The Graham Hill venture though came to an abrupt end only three months later when the Briton crashed his light plane a short distance from his London home, killing himself and driver Tony Brise and the team was subsequently disbanded. For his part, Stommelen would try a couple more seasons at F1, including a wretched stint with the Arrows team before finally abandoning his F1career after almost ten years of fruitless endeavour. Jochen Neerpasch believes Stommelen was never suited to Formula 1, “He was an exceptional driver, but he couldn’t communicate what needed to be done to improve the car. In F1 you have to be a development driver too and Rolf wasn’t. He was always better in sports or production cars that needed less setting up.”
Long-time friend, Hugo Emle of Bilstein, believed though that Rolf was more sophisticated technically than people realised. Klaus Bischof agrees. Today, Bischof is curator of the Porsche museum, but in 1967 he was a works mechanic and knew Rolf well. He describes how in 1974 when Porsche came back to racing in the world championship for makes with the Group 4 934, Stommelen, then in his last season with Alfa Romeo would wander over to the Porsche pits, “He spent more time with us than in the Alfa pit. I could see he was homesick, he missed the Porsches.”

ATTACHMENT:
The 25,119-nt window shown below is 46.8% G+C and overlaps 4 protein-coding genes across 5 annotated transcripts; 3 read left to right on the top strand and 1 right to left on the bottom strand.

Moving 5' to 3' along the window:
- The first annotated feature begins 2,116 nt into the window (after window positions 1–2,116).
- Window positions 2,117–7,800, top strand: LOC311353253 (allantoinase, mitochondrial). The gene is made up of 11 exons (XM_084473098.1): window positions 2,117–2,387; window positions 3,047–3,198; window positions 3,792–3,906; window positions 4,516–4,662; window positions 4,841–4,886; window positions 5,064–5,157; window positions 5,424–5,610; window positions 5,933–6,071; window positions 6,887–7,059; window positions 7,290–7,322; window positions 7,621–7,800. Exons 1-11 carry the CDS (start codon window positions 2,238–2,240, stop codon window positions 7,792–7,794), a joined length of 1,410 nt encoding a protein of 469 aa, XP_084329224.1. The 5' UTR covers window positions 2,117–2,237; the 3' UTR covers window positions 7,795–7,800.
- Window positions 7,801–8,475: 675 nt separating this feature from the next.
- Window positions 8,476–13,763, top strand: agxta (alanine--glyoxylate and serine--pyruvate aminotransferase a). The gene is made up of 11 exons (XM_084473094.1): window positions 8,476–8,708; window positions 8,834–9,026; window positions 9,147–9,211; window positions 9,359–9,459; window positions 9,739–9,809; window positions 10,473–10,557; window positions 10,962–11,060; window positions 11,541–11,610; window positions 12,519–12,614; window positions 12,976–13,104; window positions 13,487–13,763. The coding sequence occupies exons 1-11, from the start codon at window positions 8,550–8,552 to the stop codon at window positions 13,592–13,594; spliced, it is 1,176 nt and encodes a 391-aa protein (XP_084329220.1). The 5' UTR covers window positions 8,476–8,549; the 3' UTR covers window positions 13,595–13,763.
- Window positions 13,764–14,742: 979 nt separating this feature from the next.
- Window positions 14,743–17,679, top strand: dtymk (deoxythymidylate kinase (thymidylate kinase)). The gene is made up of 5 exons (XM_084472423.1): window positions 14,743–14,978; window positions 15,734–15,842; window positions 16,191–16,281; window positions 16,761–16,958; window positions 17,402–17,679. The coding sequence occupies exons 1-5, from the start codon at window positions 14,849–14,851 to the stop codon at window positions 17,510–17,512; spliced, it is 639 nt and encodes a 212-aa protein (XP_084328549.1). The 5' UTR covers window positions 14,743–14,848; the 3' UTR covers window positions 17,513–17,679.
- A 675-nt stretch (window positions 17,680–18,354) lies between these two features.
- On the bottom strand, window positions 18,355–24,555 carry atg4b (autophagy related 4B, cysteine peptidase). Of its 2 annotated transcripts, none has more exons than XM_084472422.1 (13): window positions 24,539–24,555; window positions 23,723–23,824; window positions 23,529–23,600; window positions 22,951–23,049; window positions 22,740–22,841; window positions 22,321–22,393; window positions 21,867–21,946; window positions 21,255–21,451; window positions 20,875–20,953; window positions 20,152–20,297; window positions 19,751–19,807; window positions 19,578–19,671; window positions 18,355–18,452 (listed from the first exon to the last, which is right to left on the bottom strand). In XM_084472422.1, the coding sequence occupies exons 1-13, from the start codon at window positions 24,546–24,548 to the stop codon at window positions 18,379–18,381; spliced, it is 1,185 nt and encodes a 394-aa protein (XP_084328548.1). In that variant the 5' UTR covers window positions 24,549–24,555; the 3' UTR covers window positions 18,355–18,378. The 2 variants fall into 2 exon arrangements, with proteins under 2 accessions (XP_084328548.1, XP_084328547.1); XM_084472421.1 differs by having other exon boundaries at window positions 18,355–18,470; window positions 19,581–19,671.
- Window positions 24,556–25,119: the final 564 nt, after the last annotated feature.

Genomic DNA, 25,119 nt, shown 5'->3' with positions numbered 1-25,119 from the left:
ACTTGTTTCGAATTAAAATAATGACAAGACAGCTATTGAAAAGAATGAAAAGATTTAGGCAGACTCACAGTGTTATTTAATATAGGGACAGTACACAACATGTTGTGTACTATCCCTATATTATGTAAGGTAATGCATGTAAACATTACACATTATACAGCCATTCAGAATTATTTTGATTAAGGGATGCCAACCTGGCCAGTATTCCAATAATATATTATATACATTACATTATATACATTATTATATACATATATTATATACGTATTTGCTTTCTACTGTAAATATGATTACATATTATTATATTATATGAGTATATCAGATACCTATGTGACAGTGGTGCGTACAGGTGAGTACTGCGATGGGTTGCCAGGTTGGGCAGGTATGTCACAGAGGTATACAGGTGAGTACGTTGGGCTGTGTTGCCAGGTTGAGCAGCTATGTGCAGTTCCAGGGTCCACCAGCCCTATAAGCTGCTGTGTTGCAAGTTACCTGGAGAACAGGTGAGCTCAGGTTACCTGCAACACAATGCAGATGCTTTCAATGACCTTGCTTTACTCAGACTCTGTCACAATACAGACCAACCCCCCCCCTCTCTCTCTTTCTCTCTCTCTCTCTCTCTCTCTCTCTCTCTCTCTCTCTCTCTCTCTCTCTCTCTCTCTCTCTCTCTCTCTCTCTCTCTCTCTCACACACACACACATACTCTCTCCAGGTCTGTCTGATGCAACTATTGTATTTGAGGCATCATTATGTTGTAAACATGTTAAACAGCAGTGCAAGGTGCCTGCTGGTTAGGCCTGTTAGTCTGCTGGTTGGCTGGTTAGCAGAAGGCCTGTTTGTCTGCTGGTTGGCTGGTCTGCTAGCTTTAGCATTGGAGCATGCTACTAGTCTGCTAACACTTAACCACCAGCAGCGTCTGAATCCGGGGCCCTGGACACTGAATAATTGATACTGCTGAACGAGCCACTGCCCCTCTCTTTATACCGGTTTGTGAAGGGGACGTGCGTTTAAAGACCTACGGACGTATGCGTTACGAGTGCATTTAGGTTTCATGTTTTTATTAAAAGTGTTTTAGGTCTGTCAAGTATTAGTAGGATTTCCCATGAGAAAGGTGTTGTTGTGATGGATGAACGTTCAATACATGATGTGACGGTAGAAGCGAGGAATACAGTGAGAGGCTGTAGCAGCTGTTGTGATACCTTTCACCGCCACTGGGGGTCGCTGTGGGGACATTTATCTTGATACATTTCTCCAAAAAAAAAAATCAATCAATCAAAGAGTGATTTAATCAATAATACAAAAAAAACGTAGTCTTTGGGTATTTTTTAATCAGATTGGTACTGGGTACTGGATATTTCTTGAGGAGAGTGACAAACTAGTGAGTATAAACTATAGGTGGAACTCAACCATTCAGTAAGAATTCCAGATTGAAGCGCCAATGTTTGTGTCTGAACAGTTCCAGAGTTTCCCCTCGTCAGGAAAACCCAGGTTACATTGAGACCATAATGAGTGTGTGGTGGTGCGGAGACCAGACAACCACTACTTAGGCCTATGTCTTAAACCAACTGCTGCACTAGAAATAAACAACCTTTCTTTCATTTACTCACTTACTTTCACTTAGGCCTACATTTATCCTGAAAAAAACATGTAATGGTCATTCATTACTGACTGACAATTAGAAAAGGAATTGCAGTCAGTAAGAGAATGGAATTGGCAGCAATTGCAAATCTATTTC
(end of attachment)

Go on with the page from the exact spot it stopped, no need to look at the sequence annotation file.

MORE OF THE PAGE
Stommelen’s chance would come. In 1976 Porsche entered the new 935 in Group 5, but to his dismay, racing manager Manfred Jantke chose Jochen Mass and that Porsche family favourite Jacky Ickx for the sole works entry. But Mass and Ickx also had grand prix commitments so Jantke turned to Stommelen to drive the dramatic new Spyder, the Group 6 936 at the Nürburgring 300km in April and the Kölner’s fifth place (second in class) in difficult conditions ensured he was once more in the works team, running under Martini colours. Victories at Watkins Glen with Manfred Schurti and the Coppa Florio at Enna in Italy with Mass confirmed Rolf’s return to Porsche.